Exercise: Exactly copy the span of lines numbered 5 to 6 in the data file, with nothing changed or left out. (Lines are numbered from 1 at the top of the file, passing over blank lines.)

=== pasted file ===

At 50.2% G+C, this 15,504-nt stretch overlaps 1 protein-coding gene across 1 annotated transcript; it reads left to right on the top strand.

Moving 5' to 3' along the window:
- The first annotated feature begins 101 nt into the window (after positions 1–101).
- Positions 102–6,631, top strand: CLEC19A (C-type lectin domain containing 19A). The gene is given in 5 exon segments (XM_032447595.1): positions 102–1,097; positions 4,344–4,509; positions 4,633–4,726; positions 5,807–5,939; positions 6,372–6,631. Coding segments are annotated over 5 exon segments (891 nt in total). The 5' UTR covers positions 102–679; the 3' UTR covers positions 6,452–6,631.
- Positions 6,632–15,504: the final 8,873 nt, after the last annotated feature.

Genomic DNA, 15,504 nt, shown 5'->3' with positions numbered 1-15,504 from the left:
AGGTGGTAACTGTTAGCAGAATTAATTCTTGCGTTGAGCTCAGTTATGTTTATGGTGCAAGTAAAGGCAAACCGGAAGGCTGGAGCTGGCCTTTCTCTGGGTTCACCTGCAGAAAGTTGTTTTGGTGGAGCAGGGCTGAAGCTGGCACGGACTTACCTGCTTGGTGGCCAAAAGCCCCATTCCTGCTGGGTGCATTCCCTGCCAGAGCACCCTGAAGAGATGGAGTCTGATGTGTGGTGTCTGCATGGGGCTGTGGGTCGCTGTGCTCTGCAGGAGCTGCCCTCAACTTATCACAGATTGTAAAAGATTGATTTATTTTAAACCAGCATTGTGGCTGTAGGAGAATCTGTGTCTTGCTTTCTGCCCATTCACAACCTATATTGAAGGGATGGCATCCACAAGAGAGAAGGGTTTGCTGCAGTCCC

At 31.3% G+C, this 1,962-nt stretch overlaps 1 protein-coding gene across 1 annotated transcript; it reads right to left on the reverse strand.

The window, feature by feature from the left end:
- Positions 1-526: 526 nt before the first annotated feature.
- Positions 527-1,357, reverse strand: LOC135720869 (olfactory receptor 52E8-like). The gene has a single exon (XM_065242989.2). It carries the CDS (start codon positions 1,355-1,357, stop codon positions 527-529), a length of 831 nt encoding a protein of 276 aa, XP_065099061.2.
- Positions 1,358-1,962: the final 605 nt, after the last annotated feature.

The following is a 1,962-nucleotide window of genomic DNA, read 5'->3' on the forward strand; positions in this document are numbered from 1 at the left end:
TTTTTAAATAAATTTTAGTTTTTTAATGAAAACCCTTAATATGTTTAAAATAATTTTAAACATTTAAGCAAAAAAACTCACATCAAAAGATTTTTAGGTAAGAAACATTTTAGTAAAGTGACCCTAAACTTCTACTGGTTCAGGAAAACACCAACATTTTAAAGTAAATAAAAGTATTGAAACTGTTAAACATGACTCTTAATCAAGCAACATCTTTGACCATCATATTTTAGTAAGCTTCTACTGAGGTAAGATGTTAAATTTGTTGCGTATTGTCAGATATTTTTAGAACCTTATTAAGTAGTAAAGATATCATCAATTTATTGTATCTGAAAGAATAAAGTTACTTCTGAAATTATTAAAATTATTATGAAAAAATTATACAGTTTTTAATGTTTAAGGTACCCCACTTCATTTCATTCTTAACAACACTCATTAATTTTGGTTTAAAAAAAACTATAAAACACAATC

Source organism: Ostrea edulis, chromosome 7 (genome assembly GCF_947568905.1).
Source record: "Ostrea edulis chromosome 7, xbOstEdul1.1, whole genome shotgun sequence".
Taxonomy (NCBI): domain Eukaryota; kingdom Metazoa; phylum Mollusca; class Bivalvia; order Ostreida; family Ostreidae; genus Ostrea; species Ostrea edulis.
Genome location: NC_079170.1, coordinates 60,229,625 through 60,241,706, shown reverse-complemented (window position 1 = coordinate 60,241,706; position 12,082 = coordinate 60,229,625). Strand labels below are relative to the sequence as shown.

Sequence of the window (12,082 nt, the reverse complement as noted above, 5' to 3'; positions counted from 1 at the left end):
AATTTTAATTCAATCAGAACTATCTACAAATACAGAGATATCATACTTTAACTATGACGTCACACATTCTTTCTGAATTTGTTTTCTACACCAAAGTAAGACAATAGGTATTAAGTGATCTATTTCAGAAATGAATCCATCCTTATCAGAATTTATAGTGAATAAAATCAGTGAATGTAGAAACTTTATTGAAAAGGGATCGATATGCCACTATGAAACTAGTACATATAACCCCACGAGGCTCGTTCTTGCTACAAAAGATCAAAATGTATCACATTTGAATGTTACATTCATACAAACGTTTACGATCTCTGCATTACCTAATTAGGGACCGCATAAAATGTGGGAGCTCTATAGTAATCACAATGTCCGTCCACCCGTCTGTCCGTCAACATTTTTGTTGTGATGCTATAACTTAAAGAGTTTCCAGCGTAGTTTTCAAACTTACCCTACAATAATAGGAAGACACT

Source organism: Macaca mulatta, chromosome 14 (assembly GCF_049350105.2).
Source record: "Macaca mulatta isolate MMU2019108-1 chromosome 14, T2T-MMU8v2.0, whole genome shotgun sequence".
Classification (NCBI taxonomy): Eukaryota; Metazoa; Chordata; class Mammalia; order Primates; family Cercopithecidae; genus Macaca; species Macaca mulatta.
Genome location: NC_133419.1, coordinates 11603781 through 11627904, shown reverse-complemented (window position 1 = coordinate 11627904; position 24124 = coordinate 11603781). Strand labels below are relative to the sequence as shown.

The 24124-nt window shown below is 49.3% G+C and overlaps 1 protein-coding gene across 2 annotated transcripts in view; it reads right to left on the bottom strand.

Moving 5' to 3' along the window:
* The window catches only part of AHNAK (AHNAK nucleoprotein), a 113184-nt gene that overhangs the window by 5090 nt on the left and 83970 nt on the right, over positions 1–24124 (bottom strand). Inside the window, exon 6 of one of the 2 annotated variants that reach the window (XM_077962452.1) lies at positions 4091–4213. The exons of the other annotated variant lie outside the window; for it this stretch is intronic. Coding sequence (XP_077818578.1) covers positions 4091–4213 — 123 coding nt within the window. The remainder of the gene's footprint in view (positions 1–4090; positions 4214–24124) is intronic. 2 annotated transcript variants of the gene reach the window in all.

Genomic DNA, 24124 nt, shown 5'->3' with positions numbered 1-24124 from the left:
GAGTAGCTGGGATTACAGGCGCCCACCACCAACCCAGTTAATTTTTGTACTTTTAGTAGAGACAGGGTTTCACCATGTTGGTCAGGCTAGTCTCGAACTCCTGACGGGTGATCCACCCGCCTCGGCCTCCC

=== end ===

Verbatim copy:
- Positions 6,632–15,504: the final 8,873 nt, after the last annotated feature.

Genomic DNA, 15,504 nt, shown 5'->3' with positions numbered 1-15,504 from the left: